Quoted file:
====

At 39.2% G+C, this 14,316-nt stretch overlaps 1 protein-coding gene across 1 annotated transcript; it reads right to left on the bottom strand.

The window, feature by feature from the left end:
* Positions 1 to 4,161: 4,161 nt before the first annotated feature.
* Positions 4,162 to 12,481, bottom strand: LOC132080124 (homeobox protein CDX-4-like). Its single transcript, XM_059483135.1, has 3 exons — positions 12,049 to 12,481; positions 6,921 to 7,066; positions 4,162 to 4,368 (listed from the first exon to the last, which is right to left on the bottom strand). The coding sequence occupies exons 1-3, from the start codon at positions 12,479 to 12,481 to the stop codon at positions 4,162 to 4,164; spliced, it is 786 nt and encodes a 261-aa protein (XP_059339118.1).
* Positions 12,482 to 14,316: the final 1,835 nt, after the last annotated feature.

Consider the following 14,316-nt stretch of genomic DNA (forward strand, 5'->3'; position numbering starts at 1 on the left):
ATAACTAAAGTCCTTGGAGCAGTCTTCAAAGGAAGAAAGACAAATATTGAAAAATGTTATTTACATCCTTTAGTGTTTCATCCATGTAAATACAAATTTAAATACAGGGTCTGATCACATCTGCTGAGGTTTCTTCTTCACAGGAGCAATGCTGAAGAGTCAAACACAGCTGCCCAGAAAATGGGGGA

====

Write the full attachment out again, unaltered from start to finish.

At 39.2% G+C, this 14,316-nt stretch overlaps 1 protein-coding gene across 1 annotated transcript; it reads right to left on the bottom strand.

The window, feature by feature from the left end:
* Positions 1 to 4,161: 4,161 nt before the first annotated feature.
* Positions 4,162 to 12,481, bottom strand: LOC132080124 (homeobox protein CDX-4-like). Its single transcript, XM_059483135.1, has 3 exons — positions 12,049 to 12,481; positions 6,921 to 7,066; positions 4,162 to 4,368 (listed from the first exon to the last, which is right to left on the bottom strand). The coding sequence occupies exons 1-3, from the start codon at positions 12,479 to 12,481 to the stop codon at positions 4,162 to 4,164; spliced, it is 786 nt and encodes a 261-aa protein (XP_059339118.1).
* Positions 12,482 to 14,316: the final 1,835 nt, after the last annotated feature.

Consider the following 14,316-nt stretch of genomic DNA (forward strand, 5'->3'; position numbering starts at 1 on the left):
ATAACTAAAGTCCTTGGAGCAGTCTTCAAAGGAAGAAAGACAAATATTGAAAAATGTTATTTACATCCTTTAGTGTTTCATCCATGTAAATACAAATTTAAATACAGGGTCTGATCACATCTGCTGAGGTTTCTTCTTCACAGGAGCAATGCTGAAGAGTCAAACACAGCTGCCCAGAAAATGGGGGA